DANB certificants step up as 'front-line' heroes

Doreen Denisty and staff wearing masks

For Doreen Denisty, CDA, a dental assisting supervisor with the Indian Health Service (IHS), her experience during the COVID-19 pandemic has been unlike any other she’s seen in her 48 years in the dental profession. 

“Working years ago during [the early days of] AIDS/HIV was scary, but that was nothing like this,” she says. “These definitely have been trying times.” 

Supporting emergency care

As federal employees — with their main dental clinic located inside a hospital — Denisty and her staff are among the many dental professionals nationwide who continued working to support emergency care. 

Similarly, Catherine Tilford, CDA, worked with emergency patients in an IHS clinic, during what she agrees has been one of the most challenging times of her 13-year assisting career. Tilford and her colleagues found themselves fulfilling new-normal tasks such as helping to screen patients waiting in their cars and delivering medication to them in the parking lot to promote social distancing. 

“Our dental team was on the front lines every day, trying to keep our patients and providers safe,” she says. 

Tilford had “no problem being on the front” during this unique time of need, she adds. “And, I can honestly say, neither did my co-workers. We are healthcare providers, just doing what needed and is still needing to be done.” 

Denisty and her staff have had similar recent experiences. Her Arizona facility, with four clinic sites, provided only essential care during the spring, with plans to provide nonessential care in the summer. 

During the first phase, dental practices implemented heightened precautions and social distancing. For example, like Tilford, dental assistants help to screen patients for COVID-19 symptoms in the parking lot and taking their temperatures before dentists visit them carside to assess their level of emergency.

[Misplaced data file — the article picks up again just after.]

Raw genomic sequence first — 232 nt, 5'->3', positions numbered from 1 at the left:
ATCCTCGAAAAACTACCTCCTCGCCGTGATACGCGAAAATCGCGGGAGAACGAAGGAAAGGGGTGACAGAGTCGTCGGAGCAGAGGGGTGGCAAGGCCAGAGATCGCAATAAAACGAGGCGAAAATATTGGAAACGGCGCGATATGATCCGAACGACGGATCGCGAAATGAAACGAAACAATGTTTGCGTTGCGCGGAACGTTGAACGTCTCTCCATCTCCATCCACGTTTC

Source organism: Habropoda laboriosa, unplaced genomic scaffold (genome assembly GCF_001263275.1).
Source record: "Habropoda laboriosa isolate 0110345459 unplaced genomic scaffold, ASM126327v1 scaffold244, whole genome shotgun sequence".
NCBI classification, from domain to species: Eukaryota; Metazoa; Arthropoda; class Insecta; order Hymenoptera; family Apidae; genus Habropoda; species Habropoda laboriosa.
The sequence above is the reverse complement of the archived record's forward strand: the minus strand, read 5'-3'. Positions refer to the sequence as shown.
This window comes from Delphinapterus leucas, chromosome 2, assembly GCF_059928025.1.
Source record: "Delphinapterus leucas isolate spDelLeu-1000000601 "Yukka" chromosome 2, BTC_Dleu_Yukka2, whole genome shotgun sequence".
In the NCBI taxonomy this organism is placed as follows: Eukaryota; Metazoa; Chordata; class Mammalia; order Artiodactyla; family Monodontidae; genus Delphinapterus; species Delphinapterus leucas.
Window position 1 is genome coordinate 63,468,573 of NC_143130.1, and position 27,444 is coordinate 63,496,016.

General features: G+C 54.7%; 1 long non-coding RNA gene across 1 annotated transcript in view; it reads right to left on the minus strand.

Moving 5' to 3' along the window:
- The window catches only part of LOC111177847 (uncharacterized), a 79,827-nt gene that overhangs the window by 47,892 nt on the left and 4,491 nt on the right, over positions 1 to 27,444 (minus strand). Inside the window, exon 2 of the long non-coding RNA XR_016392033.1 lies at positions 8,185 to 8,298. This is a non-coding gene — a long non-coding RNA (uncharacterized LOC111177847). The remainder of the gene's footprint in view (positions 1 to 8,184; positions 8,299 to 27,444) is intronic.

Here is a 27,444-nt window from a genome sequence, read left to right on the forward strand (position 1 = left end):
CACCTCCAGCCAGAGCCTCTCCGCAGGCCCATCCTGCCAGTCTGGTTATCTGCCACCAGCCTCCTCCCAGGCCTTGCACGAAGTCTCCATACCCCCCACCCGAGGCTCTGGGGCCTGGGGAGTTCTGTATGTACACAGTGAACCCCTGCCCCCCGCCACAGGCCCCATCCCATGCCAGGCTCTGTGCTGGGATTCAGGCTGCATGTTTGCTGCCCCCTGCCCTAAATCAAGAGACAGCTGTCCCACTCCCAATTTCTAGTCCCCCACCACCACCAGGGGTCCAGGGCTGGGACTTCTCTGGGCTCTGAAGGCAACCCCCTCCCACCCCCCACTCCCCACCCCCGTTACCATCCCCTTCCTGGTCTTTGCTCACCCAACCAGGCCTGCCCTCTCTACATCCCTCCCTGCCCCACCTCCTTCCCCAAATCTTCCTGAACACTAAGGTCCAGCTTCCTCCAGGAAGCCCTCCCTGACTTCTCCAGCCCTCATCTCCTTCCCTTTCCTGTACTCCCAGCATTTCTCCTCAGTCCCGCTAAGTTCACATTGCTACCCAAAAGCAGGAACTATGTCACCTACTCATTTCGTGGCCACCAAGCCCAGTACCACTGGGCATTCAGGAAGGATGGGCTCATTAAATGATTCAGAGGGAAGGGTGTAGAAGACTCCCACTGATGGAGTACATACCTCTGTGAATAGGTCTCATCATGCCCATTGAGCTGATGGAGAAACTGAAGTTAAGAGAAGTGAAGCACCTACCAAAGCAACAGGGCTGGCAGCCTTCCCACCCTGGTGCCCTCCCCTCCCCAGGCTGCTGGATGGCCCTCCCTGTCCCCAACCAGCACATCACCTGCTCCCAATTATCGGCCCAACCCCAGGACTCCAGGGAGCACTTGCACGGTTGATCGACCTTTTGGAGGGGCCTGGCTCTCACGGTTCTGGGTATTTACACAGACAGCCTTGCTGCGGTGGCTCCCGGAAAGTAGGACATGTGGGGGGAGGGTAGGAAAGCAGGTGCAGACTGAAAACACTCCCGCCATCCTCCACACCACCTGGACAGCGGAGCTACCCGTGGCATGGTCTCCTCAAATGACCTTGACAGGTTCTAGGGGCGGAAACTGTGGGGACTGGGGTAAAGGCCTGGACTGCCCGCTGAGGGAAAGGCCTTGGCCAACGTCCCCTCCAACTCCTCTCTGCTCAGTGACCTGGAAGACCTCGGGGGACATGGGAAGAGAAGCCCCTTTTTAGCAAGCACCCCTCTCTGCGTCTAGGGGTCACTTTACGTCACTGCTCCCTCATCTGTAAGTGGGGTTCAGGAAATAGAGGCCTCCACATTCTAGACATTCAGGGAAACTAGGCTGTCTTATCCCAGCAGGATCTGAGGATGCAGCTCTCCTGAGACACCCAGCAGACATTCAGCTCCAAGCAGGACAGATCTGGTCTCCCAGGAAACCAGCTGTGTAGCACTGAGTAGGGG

Facing other hurdles

Aside from social-distancing concerns, the team has faced other hurdles as well. Denisty described a dwindled supply of personal protective equipment (masks, specifically) available to the team early on, adding that this is no longer an issue for their facility. She also spoke of increased concern of exposure among both patients and her staff — since their main dental clinic is in a hospital where some COVID-19 patients have been admitted. 

With this ever-present fear of possible infection, Denisty admits that keeping morale up among her team of eight dental assistants has been a top challenge. 

“Outside of work, and on social media, the team hears all these things — of cases in our community, about those patients in our hospital. It can be exaggerated, get big,” Denisty explains. “Hearing things, you can get down. Concern and fear can set in, and I don’t blame my staff for feeling this way.” 

Denisty believes in times of uncertainty, knowledge is power, and this is especially true in the face of COVID-19. “Every morning, our team has a huddle. We’ll talk about what’s going on and focus on the facts. We talk about what we need to do to keep ourselves and our patients safe. We keep going.” 

Denisty proudly notes that her team has not just persisted, but thrived, coming together to demonstrate impressive resilience. 

“I can honestly say my staff has been amazing,” she elaborated. “They are here and ready to perform their duties as assigned. There have been no complaints. We’re a pretty big, close family here, and this is their community. ‘Be proud of what you’re doing,’ I tell them. 

“There is just something about a dental assistant,” Denisty continues. “Like all the other dental and medical professionals on the front lines, they are always ready to help.”